The gravamen of the complaint was that, by reason of negligence in operating defective transformers, those of the coal company, and want of proper grounding, a high and dangerous voltage, much in excess of that required for lighting purposes, was upon the light wire at the time. Evidence tended to support this averment. It is further alleged, and likewise supported by the evidence, that the insulation on the light wire at this point was defective, leaving it entirely exposed at places; and further that the light wire had been broken, and tied together with exposed ends; that these conditions, open and visible, were known to defendant, or had existed for such time as charged it with knowledge. It appears probable the shock was due to Mrs. Cooper's change of position while holding the loose end of the wire, so that, unknown to her, the wire in her hands was moved onto an uninsulated portion of the light wire at their point of contact, and so charged with a dangerous current.
Appellant, as stated, presents but one question. This contention is that the negligence shown, if any, was not the proximate cause of the injury; that the injury resulted from an independent intervening efficient cause, not reasonably to be anticipated, to wit, the act of a third person, Mr. Cooper, in contacting another wire with the light wire and drawing the current from the light wire with deadly effects.
Upon careful consideration, we are of opinion the point is well taken, and so hold.
Principles recognized in our own cases, as well as the great weight of authority in other states, dealing often with facts analogous to the case before us, lead to this conclusion. Without reviewing these authorities at length, we cite the following: Golson v. W. F. Covington Mfg. Co., 205 Ala. 226, 87 So. 439; Sheffield Co. v. Morton, 161 Ala. 153, 47 So. 772; Alabama Power Co. v. McIntosh, 219 Ala. 546, 122 So. 677; Stark v. Muskegon Traction Lighting Co., 141 Mich. 575, 104 N.W. 1100, 1 L.R.A. (N.S.) 825; Trout v. Philadelphia Electric Co., 236 Pa. 506, 84 A. 967, 42 L.R.A. (N.S.) 713; Green v. West Penn Railways Company, 246 Pa. 340, 92 A. 341, L.R.A. 1915C, 152; Kempf v. Spokane Inland Empire Railroad Co., 82 Wn. 263, 144 P. 77, L.R.A. 1915C, 406, 407, 408; Brush Electric Light Power Co. v. Lefevre, 93 Tex. 604, 57 S.W. 640, 49 L.R.A. 771, 77 Am. St. Rep. 898; Georgia Power Co. v. Wood, 43 Ga. App. 542, 159 S.E. 729; Curtis, Law of Electricity, §§ 437, 443.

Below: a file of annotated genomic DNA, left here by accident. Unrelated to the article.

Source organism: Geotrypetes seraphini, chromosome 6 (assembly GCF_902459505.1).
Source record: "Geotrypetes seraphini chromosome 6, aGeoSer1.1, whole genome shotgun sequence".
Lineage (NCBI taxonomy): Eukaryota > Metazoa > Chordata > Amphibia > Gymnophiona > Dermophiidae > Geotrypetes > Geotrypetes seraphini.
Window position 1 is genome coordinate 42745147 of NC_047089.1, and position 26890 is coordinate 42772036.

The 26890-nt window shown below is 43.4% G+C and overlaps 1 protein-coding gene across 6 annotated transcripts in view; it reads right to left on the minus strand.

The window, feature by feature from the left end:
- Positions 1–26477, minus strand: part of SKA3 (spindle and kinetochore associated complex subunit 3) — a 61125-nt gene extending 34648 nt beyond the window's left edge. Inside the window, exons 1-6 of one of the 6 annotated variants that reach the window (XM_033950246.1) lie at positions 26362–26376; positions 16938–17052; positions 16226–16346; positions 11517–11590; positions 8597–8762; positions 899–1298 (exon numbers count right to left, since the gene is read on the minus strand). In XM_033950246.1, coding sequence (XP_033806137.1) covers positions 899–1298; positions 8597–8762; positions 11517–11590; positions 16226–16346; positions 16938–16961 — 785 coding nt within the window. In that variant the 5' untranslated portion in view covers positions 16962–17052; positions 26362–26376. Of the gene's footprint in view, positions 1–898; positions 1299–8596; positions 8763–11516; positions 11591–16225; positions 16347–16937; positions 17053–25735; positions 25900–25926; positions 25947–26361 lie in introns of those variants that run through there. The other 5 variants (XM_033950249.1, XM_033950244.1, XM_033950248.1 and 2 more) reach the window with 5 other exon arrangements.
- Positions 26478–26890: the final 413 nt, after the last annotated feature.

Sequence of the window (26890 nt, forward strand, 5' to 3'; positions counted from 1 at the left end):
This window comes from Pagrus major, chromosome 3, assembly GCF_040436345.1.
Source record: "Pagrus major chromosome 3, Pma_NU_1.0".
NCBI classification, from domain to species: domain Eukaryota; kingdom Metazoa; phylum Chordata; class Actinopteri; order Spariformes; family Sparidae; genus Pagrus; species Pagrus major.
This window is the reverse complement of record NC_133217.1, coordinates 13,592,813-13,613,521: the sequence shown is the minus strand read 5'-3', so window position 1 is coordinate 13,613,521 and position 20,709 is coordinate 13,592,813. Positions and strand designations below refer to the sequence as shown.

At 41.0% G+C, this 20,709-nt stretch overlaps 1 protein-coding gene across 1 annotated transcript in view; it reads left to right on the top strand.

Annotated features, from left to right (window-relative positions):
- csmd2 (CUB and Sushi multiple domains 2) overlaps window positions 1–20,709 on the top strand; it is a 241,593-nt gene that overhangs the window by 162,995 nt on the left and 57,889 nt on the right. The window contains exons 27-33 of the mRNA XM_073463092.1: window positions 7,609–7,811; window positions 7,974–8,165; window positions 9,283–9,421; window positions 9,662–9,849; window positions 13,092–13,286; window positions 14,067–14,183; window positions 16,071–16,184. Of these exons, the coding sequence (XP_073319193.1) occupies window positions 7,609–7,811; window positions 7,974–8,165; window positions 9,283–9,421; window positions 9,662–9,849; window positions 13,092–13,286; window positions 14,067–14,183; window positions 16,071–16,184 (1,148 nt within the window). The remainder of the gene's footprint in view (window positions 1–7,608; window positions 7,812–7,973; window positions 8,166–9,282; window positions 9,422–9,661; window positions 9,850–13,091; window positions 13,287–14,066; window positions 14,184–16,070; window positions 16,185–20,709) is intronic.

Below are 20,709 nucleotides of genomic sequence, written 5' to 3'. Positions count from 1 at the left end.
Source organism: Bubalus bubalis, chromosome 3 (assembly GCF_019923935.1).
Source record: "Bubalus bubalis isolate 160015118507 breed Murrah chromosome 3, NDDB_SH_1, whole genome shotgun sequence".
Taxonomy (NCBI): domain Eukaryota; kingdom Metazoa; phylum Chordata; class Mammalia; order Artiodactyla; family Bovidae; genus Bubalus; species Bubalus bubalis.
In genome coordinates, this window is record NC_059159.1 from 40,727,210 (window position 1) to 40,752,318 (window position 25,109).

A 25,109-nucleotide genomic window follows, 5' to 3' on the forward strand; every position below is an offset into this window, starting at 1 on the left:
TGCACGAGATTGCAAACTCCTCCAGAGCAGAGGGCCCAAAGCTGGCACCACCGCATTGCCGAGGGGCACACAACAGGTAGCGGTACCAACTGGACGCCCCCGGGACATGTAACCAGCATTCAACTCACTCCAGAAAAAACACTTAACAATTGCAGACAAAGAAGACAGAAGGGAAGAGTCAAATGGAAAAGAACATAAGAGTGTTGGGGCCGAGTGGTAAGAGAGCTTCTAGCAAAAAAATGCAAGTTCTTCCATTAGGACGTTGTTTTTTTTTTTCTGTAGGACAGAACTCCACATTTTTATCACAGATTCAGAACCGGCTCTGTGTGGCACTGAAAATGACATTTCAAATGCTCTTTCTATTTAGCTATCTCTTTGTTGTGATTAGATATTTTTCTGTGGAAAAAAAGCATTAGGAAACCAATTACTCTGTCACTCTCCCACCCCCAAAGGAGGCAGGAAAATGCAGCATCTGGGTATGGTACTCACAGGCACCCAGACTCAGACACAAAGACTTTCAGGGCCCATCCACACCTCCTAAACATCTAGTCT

Appellee relies upon the rule of concurrent negligence. This rule applies to a wide range of cases wherein the negligence of one concurs with that of another in creating or maintaining a condition of danger, and although the two act entirely independent of each other. Chambers v. Cox, 222 Ala. 1, 130 So. 416; Steenhuis v. Holland, 217 Ala. 105, 115 So. 2; Alabama Power Co. v. McIntosh, 219 Ala. 546, 122 So. 677.
In the McIntosh Case a distinction, applicable to the instant case, is expressed thus: "If installing this class of fixtures was not negligent or wanting in due care, it would not become so by the independent negligent act of another converting it into a zone of danger not to be foreseen and avoided." 219 Ala. 550, 122 So. 677, 680.
In Dwight Mfg. Co. v. Word, 200 Ala. 221, 224, 75 So. 979, this court quoted and approved the statement of the law by Mr. Curtis touching the duty of insulation, in these words: " 'The duty of an electric company, in conveying a current of high potential, to exercise commensurate care under the circumstances, requires it to insulate its wires, and to use reasonable care to keep the same insulated, wherever it may reasonably be anticipated that persons, pursuing business or pleasure, may come in contact therewith. This statement of the rule implies that, in the absence of statute or municipal ordinance, it is not necessary to insulate wires which are so placed that no one could reasonably be expected to come in proximity to them.' Curtis on Law of Electricity, § 510." 200 Ala. 224, 75 So. 979, 982.
In the instant case there is no evidence that persons on the ground, nor indeed on either of the houses, were in any danger from this light wire by reason of current in excess of light requirements, nor because of the condition of the insulation. No case is presented of negligence endangering the occupants of the houses through their service wires, nor the proximity of other wires or trees, nor any other conditions, of such continued existence as to call for protective measures in the exercise of that high degree of care required of those employing this dangerous agency. Defective insulation may be worse than no insulation in case a party having occasion to come in contact with the wire is thus led to rely on the safety of a supposed insulation. But here there is no evidence that any reliance was put on the insulation, if indeed one could rely on it in contacting the light wire with another outside wire. A purely accidental drawing of the current from the light wire by throwing the aerial wire over it immediately preceding the injury, an intervening independent act of a third person, not to be anticipated, created the condition of danger in the instant case, which must be held the proximate cause of the injury, and not a case of concurring negligence.
Defendant was due the affirmative charge as requested.
Reversed and remanded.
ANDERSON, C. J., and GARDNER and FOSTER, JJ., concur.